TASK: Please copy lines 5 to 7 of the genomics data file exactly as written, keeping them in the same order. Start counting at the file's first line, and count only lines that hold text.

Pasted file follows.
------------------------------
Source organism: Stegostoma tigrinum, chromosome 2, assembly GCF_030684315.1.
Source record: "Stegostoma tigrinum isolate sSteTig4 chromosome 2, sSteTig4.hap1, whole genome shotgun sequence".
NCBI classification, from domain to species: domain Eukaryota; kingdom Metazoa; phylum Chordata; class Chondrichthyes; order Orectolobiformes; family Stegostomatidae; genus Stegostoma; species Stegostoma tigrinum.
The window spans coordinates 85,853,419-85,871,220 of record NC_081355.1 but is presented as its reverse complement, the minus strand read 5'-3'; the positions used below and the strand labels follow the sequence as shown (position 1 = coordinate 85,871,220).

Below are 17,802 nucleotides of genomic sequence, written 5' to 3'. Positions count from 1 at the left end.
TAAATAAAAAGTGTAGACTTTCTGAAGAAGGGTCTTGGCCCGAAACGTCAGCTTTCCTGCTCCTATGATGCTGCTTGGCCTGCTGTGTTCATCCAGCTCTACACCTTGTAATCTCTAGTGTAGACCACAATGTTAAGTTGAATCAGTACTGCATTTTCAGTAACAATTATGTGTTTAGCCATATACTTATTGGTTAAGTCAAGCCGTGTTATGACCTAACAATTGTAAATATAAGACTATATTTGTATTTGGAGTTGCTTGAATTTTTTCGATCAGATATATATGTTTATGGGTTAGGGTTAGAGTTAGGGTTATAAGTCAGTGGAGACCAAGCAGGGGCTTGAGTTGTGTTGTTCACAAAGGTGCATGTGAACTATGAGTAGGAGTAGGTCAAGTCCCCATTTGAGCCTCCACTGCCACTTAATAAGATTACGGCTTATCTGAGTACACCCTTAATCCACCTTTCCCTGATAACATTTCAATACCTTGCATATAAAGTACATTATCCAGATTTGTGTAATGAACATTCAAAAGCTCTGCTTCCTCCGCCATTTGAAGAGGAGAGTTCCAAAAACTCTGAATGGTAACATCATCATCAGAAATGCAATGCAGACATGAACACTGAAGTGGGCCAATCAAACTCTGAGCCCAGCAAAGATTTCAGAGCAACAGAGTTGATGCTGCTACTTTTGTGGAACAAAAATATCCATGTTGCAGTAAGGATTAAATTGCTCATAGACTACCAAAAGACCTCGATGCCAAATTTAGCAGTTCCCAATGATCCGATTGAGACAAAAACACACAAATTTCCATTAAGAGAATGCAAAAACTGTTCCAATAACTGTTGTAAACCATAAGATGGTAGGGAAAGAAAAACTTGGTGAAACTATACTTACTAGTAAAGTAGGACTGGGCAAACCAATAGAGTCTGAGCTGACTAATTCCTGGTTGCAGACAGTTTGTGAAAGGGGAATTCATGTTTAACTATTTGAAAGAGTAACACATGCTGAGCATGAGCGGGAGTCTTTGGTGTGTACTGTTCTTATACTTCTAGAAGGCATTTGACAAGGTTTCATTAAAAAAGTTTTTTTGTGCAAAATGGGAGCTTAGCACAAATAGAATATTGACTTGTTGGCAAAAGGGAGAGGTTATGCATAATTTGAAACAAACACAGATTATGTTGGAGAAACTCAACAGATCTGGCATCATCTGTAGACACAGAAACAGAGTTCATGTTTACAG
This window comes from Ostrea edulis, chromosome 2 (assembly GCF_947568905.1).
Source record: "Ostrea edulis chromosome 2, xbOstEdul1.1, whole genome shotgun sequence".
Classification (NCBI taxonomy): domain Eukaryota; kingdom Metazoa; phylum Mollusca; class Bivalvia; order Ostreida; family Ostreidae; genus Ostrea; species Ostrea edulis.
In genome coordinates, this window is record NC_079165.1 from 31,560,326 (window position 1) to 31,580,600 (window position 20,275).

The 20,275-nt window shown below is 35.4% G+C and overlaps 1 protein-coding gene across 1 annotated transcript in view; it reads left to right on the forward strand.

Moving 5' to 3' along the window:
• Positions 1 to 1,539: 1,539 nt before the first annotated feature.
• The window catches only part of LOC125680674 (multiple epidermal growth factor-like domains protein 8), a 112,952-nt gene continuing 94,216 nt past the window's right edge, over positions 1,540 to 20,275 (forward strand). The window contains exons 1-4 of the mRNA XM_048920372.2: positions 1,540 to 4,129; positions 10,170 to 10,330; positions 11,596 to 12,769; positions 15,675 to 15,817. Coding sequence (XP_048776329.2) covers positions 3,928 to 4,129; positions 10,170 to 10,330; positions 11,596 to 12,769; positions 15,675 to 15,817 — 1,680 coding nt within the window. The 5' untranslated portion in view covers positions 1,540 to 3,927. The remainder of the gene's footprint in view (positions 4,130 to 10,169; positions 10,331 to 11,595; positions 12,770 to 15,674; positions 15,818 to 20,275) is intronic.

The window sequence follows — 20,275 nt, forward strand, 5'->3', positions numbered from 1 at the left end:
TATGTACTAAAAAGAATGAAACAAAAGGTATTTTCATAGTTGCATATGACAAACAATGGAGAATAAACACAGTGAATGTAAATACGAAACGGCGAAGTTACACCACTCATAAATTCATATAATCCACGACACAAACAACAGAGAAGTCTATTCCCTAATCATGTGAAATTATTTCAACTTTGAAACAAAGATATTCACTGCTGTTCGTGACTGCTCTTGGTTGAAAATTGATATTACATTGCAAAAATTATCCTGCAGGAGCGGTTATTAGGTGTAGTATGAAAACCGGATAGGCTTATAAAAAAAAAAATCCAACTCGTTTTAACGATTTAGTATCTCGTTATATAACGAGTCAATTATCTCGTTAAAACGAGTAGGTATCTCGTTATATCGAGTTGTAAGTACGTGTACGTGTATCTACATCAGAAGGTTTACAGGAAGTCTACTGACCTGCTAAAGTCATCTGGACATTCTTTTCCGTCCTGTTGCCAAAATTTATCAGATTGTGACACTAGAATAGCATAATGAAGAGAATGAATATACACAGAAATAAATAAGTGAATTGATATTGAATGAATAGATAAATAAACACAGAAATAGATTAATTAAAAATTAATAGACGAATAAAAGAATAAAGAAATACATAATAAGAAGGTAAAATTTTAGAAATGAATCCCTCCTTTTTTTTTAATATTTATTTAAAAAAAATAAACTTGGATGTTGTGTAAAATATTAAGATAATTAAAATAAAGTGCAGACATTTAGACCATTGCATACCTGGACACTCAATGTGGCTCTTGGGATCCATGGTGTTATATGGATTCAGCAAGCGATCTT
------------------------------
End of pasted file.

Below are 17,802 nucleotides of genomic sequence, written 5' to 3'. Positions count from 1 at the left end.
TAAATAAAAAGTGTAGACTTTCTGAAGAAGGGTCTTGGCCCGAAACGTCAGCTTTCCTGCTCCTATGATGCTGCTTGGCCTGCTGTGTTCATCCAGCTCTACACCTTGTAATCTCTAGTGTAGACCACAATGTTAAGTTGAATCAGTACTGCATTTTCAGTAACAATTATGTGTTTAGCCATATACTTATTGGTTAAGTCAAGCCGTGTTATGACCTAACAATTGTAAATATAAGACTATATTTGTATTTGGAGTTGCTTGAATTTTTTCGATCAGATATATATGTTTATGGGTTAGGGTTAGAGTTAGGGTTATAAGTCAGTGGAGACCAAGCAGGGGCTTGAGTTGTGTTGTTCACAAAGGTGCATGTGAACTATGAGTAGGAGTAGGTCAAGTCCCCATTTGAGCCTCCACTGCCACTTAATAAGATTACGGCTTATCTGAGTACACCCTTAATCCACCTTTCCCTGATAACATTTCAATACCTTGCATATAAAGTACATTATCCAGATTTGTGTAATGAACATTCAAAAGCTCTGCTTCCTCCGCCATTTGAAGAGGAGAGTTCCAAAAACTCTGAATGGTAACATCATCATCAGAAATGCAATGCAGACATGAACACTGAAGTGGGCCAATCAAACTCTGAGCCCAGCAAAGATTTCAGAGCAACAGAGTTGATGCTGCTACTTTTGTGGAACAAAAATATCCATGTTGCAGTAAGGATTAAATTGCTCATAGACTACCAAAAGACCTCGATGCCAAATTTAGCAGTTCCCAATGATCCGATTGAGACAAAAACACACAAATTTCCATTAAGAGAATGCAAAAACTGTTCCAATAACTGTTGTAAACCATAAGATGGTAGGGAAAGAAAAACTTGGTGAAACTATACTTACTAGTAAAGTAGGACTGGGCAAACCAATAGAGTCTGAGCTGACTAATTCCTGGTTGCAGACAGTTTGTGAAAGGGGAATTCATGTTTAACTATTTGAAAGAGTAACACATGCTGAGCATGAGCGGGAGTCTTTGGTGTGTACTGTTCTTATACTTCTAGAAGGCATTTGACAAGGTTTCATTAAAAAAGTTTTTTTGTGCAAAATGGGAGCTTAGCACAAATAGAATATTGACTTGTTGGCAAAAGGGAGAGGTTATGCATAATTTGAAACAAACACAGATTATGTTGGAGAAACTCAACAGATCTGGCATCATCTGTAGACACAGAAACAGAGTTCATGTTTACAG
This window comes from Ostrea edulis, chromosome 2 (assembly GCF_947568905.1).